Chapter 1: Mr. Toshihiro Watterson

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A Toshihiro Watterson Mystery


Douglas Moran


Mr. Toshihiro Watterson

I suppose it's not that big a shock when a military brat signs up for the military (although my Mom wasn't too keen on me joining the Marines).  But it is a bit of a shocker, I think, when that Marine is invalided out of the Corps and ends up at the left-wing haven of Santa Cruz.

I graduated from high school in the San Francisco East Bay in 1981, my diploma and my 18th birthday pretty much arriving simultaneously.  I wanted to go to college immediately, but my Dad had struggled with work and money somewhat since leaving from the Navy, so I decided to take the government up on the their offer of some college money and training for a 2-year hitch.

Unfortunately, while many of my brothers and sisters got covered in glory and medals in the next two years, for me it was nothing but disaster.  Hit by an explosion during a nasty piece of off-the-record work, the shrapnel caught me pretty bad. (Even now, years later, I never know what's going to ache more from day to day—my leg or my shoulder. It's a good excuse to carry a sword-cane, though.)  I probably wouldn't have even made it out of that damn Central American jungle if not for the corpsman, Murray, who slung me on his back and hauled me out of there to the LZ for evac.

The government decided that a jarhead with chronic pain and PTSD was not worth the rehabilitation time, so they eased me out.  I was close enough to the end of my hitch anyway by the time I got out of the hospital that I got the full college package that they promised.  (I know lots of guys have gotten the shaft in similar situations; I got lucky.)

Despite my good high school GPA, solid college board scores, and military experience, Berkeley didn't want me, or at least not right away.  They were, yeah, a little too liberal for me, but they were close, an excellent school, and I wanted to be an electrical engineer like old Dad.  But the competition for slots at Berkeley in the Engineering school was fierce, and anything less than a 4.0 and 1400 on your SATs just didn’t cut it.  Berkeley offered me what at the time I considered the Booby Prize:  a “redirect” to UC Santa Cruz (then chronically under-enrolled), where if I spent the first two years getting the pre-requisite classes out of the way (Chemistry, Calculus, Physics, and such), they would accept me as a Junior transfer.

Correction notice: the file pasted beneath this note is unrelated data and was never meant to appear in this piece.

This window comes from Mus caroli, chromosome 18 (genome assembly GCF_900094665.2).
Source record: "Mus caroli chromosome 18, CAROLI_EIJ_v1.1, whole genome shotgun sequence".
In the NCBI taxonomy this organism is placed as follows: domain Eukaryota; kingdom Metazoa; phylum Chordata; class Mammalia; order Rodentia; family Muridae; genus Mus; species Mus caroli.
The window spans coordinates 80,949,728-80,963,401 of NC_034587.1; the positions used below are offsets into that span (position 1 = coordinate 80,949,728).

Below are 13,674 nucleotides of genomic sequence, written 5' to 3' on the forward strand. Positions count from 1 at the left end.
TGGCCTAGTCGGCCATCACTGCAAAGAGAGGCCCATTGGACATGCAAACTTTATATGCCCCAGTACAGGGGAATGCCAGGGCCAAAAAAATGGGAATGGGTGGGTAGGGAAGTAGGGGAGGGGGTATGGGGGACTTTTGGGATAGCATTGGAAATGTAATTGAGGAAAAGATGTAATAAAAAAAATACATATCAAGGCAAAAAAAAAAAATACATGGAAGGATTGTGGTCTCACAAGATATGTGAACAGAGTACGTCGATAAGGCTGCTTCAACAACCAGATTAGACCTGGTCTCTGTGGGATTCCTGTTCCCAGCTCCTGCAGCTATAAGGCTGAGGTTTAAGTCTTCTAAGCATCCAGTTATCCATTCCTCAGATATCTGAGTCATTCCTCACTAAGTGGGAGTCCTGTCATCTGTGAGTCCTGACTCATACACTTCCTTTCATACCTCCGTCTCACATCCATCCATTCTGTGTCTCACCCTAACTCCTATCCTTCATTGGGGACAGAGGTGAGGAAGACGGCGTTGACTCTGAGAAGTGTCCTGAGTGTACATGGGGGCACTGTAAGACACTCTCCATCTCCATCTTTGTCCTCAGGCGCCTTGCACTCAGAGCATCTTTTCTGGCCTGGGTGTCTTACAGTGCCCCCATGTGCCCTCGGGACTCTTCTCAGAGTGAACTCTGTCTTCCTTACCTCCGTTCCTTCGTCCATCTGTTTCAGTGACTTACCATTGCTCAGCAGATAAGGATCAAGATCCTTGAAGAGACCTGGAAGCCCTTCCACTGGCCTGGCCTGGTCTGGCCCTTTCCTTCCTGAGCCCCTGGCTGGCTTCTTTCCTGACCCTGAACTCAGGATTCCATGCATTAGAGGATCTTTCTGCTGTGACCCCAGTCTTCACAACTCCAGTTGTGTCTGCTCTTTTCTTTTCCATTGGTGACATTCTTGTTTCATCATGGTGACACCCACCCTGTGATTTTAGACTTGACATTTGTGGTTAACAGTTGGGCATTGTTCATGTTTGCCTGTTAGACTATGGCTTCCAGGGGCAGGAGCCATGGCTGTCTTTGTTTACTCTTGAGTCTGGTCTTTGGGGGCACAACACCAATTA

Santa Cruz?  I was a former Marine and military brat!  Back in 1983, Santa Cruz was even more whacked than Berkeley (if you can believe it)!  What the heck would I do in Santa Cruz?  But it was a nice town, farther away than Berkeley, yes—down on the Central Coast, about 60 minutes south of San Francisco—but still reasonably close to my Dad (and Mom in The City, who had left a few years previously), so I decided to give it a shot.  Besides, banged up and stressed out as I was, I thought some relaxing time spent in a beach town might be a good idea.  Hell, I could always learn to surf.  

Besides: I had always had my weird, unusual side.  Not your typical Marine, by any stretch.  I read science fiction; I like Star Trek; I may have lettered in swimming and soccer, but I also spent time in the computer lab and doing musicals with the drama club.  I was an odd duck. And Santa Cruz is in many ways ground zero of Weird.  The town clock isn't set to the right time.  Progressives and Socialists, with a capital “P” and capital “S”—that was their official party designation!—were in charge of the city council.  They had no football team.  No sororities or fraternities.  The student body (and the athletes) stubbornly stuck with what had been the unofficial mascot up until the Chancellor arbitrarily picked “sea lions”: the banana slug. Maybe I would feel at home there.  ”Freaks of a feather flock together,” as a girlfriend once told me.

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